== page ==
Jobs are hard to find in Africa. Searching for jobs in African labour markets is expensive and time consuming. Job seekers, the young unemployed in particular, find it hard to be selected for the available positions. As a result, new employment opportunities are often not shared equally.
Many economies in sub-Saharan Africa have achieved high and sustained growth in the last decade. However, economic expansion has rarely been followed by marked improvements in the labour market outcomes of the poor. There is growing awareness that difficulties in finding jobs may be preventing economic growth from being truly pro-poor in urban settings. Policy makers have taken a keen interest in these issues, as evidenced in the targets for the development of job information services and job seeker assistance programmes set in 2010 by the Government of Ethiopia. However, insufficient descriptive data on the ways in which people look for jobs, and a lack of rigorous evaluation of job search assistance programmes in the sub-Saharan African context are limiting the use of these new policy tools.
We run a novel Randomised Control Trial (RCT) to evaluate two different policies to improve the labour market outcomes of young prospective workers: (i) the provision of transport vouchers for those seeking work; and (ii) the creation of a standardised screening service (job-application workshop). These interventions are designed to ease two major impediments that young Ethiopians face in finding work. These impediments arise because of the geographical distance between residential areas and job hubs, and because of the scarcity of means available for motivated job seekers to persuade potential employers of their worth (sometimes termed ‘asymmetric information problems’).
We evaluate these programmes using a random sample of over 4,000 young individuals in Addis Ababa, Ethiopia. Addis Ababa is an ideal place to study the costs of job search. Ethiopia has enjoyed impressive economic growth in past years; however, Addis Ababa still has large numbers of urban unemployed. The city is growing and sprawling, with many people living away from the clusters of new jobs. Transportation costs from the suburbs to the city centre are high, making frequent visits to job vacancy boards and work sites for job applications or interviews unaffordable for many. Furthermore, a large, recent expansion in tertiary education has considerably increased the skills of the workforce, at the cost of making it harder for employers to single out the best candidates.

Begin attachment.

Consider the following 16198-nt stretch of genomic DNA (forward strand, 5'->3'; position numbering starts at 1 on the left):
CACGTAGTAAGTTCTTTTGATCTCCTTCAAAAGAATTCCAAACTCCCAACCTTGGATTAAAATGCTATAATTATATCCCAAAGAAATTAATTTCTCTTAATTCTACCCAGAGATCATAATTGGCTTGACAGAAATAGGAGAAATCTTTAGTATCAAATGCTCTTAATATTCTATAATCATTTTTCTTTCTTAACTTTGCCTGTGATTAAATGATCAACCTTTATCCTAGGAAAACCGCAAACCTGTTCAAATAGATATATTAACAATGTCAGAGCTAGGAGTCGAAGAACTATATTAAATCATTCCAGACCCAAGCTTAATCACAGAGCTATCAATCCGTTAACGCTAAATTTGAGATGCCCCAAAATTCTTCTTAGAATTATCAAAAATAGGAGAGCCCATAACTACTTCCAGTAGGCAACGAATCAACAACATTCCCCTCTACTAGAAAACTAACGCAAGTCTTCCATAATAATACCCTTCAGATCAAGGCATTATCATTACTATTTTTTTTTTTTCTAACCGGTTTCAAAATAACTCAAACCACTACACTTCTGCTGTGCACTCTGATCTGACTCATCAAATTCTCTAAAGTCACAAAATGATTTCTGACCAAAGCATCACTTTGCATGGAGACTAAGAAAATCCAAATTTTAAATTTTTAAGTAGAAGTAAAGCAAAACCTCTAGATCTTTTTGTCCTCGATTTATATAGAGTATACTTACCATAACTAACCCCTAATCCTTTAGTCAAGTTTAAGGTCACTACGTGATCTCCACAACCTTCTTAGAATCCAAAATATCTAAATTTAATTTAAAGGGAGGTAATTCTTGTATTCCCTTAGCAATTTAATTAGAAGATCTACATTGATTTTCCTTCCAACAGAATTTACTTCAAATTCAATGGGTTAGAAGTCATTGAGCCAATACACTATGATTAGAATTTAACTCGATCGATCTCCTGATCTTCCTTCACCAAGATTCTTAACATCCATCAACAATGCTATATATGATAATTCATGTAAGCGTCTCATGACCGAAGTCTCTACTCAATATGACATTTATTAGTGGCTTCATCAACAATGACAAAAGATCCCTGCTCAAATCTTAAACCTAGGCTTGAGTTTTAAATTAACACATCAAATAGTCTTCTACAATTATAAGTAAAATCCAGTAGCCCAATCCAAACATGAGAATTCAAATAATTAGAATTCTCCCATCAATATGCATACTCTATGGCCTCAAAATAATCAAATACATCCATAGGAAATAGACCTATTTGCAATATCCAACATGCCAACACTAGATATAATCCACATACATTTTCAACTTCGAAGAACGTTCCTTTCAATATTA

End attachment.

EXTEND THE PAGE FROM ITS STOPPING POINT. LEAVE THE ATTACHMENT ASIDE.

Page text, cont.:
Our results find that both interventions help jobseekers get better jobs. Eight months after the end of the programme, individuals invited to the job application workshop are nearly 40 percent more likely to have permanent employment and nearly 25 percent more likely to be in formal employment compared to those in the control group. Individuals who are offered the transport subsidy are 25 percent more likely to be in formal employment. These effects are statistically significant; they are robust to a correction for multiple comparisons; and their magnitude is economically meaningful. The effects are stronger for women and for less educated workers (those who have at most secondary education). These are the groups that typically find it hardest to obtain high quality employment, in Ethiopia and in other developing countries.
To understand the mechanisms behind these effects, we conduct fortnightly phone interviews with all sampled jobseekers throughout the course of the study. This provides a rich, high-frequency dataset that allows us to observe how search behaviour evolves in response to our interventions. We find that the transport treatment improves employment outcomes by allowing young people to search more intensely for jobs (treated individuals visit the centre of town to look for work more frequently). Moreover, both the transport subsidies and the job application workshop improve the efficacy of job search (the conversion rate of applications into offers increases).
We also find direct evidence that spatial and informational constraints matter for employment outcomes but can be overcome through job search assistance interventions.
Our results contribute to the academic literature in many ways. First, they highlight the potential of job search assistance in the growing urban labour markets of developing countries. Second, they elucidate the role of spatial and informational frictions in preventing the efficient matching of workers and firms.